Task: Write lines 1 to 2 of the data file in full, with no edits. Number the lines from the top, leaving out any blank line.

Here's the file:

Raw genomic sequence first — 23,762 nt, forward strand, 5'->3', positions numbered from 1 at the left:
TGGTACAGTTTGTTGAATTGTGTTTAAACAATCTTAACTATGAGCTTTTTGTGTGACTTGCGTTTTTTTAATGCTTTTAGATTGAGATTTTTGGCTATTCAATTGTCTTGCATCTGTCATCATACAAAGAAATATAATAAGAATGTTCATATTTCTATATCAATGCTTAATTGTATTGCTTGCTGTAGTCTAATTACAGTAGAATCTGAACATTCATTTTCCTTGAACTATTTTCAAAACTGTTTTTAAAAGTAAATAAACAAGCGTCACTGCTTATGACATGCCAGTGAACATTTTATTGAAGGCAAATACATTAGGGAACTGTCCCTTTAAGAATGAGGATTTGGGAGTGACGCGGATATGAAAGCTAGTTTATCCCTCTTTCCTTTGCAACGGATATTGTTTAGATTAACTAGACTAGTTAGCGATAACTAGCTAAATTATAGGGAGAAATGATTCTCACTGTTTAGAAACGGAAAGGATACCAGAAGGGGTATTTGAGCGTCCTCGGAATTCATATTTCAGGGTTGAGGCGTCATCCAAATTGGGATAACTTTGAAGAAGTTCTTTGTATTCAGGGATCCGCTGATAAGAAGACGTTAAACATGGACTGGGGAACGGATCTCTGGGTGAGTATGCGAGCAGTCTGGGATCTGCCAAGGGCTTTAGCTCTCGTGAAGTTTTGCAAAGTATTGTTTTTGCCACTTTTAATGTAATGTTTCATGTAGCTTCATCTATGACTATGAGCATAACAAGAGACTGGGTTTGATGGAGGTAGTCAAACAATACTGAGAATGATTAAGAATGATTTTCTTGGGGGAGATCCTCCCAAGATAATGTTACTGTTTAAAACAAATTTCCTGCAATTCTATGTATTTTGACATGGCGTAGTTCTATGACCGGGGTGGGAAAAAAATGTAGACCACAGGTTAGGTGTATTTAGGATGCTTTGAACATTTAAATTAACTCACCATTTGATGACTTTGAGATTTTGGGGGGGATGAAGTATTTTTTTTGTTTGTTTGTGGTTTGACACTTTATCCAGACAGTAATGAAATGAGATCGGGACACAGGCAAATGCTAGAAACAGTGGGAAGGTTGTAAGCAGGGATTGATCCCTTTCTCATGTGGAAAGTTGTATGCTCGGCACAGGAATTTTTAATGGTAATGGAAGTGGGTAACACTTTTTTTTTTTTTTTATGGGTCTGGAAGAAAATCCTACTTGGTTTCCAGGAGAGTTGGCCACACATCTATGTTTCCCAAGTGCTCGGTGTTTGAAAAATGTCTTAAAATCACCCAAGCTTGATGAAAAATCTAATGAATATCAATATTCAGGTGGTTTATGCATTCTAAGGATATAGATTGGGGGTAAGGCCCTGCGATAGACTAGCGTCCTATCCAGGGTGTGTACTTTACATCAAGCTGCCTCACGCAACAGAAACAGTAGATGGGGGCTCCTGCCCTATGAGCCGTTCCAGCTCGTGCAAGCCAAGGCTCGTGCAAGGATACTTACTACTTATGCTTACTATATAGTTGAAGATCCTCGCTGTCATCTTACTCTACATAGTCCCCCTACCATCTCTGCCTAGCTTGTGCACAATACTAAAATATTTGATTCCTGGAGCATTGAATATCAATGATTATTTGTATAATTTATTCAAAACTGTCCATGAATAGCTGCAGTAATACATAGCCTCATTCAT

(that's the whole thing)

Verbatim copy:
Raw genomic sequence first — 23,762 nt, forward strand, 5'->3', positions numbered from 1 at the left:
TGGTACAGTTTGTTGAATTGTGTTTAAACAATCTTAACTATGAGCTTTTTGTGTGACTTGCGTTTTTTTAATGCTTTTAGATTGAGATTTTTGGCTATTCAATTGTCTTGCATCTGTCATCATACAAAGAAATATAATAAGAATGTTCATATTTCTATATCAATGCTTAATTGTATTGCTTGCTGTAGTCTAATTACAGTAGAATCTGAACATTCATTTTCCTTGAACTATTTTCAAAACTGTTTTTAAAAGTAAATAAACAAGCGTCACTGCTTATGACATGCCAGTGAACATTTTATTGAAGGCAAATACATTAGGGAACTGTCCCTTTAAGAATGAGGATTTGGGAGTGACGCGGATATGAAAGCTAGTTTATCCCTCTTTCCTTTGCAACGGATATTGTTTAGATTAACTAGACTAGTTAGCGATAACTAGCTAAATTATAGGGAGAAATGATTCTCACTGTTTAGAAACGGAAAGGATACCAGAAGGGGTATTTGAGCGTCCTCGGAATTCATATTTCAGGGTTGAGGCGTCATCCAAATTGGGATAACTTTGAAGAAGTTCTTTGTATTCAGGGATCCGCTGATAAGAAGACGTTAAACATGGACTGGGGAACGGATCTCTGGGTGAGTATGCGAGCAGTCTGGGATCTGCCAAGGGCTTTAGCTCTCGTGAAGTTTTGCAAAGTATTGTTTTTGCCACTTTTAATGTAATGTTTCATGTAGCTTCATCTATGACTATGAGCATAACAAGAGACTGGGTTTGATGGAGGTAGTCAAACAATACTGAGAATGATTAAGAATGATTTTCTTGGGGGAGATCCTCCCAAGATAATGTTACTGTTTAAAACAAATTTCCTGCAATTCTATGTATTTTGACATGGCGTAGTTCTATGACCGGGGTGGGAAAAAAATGTAGACCACAGGTTAGGTGTATTTAGGATGCTTTGAACATTTAAATTAACTCACCATTTGATGACTTTGAGATTTTGGGGGGGATGAAGTATTTTTTTTGTTTGTTTGTGGTTTGACACTTTATCCAGACAGTAATGAAATGAGATCGGGACACAGGCAAATGCTAGAAACAGTGGGAAGGTTGTAAGCAGGGATTGATCCCTTTCTCATGTGGAAAGTTGTATGCTCGGCACAGGAATTTTTAATGGTAATGGAAGTGGGTAACACTTTTTTTTTTTTTTTATGGGTCTGGAAGAAAATCCTACTTGGTTTCCAGGAGAGTTGGCCACACATCTATGTTTCCCAAGTGCTCGGTGTTTGAAAAATGTCTTAAAATCACCCAAGCTTGATGAAAAATCTAATGAATATCAATATTCAGGTGGTTTATGCATTCTAAGGATATAGATTGGGGGTAAGGCCCTGCGATAGACTAGCGTCCTATCCAGGGTGTGTACTTTACATCAAGCTGCCTCACGCAACAGAAACAGTAGATGGGGGCTCCTGCCCTATGAGCCGTTCCAGCTCGTGCAAGCCAAGGCTCGTGCAAGGATACTTACTACTTATGCTTACTATATAGTTGAAGATCCTCGCTGTCATCTTACTCTACATAGTCCCCCTACCATCTCTGCCTAGCTTGTGCACAATACTAAAATATTTGATTCCTGGAGCATTGAATATCAATGATTATTTGTATAATTTATTCAAAACTGTCCATGAATAGCTGCAGTAATACATAGCCTCATTCAT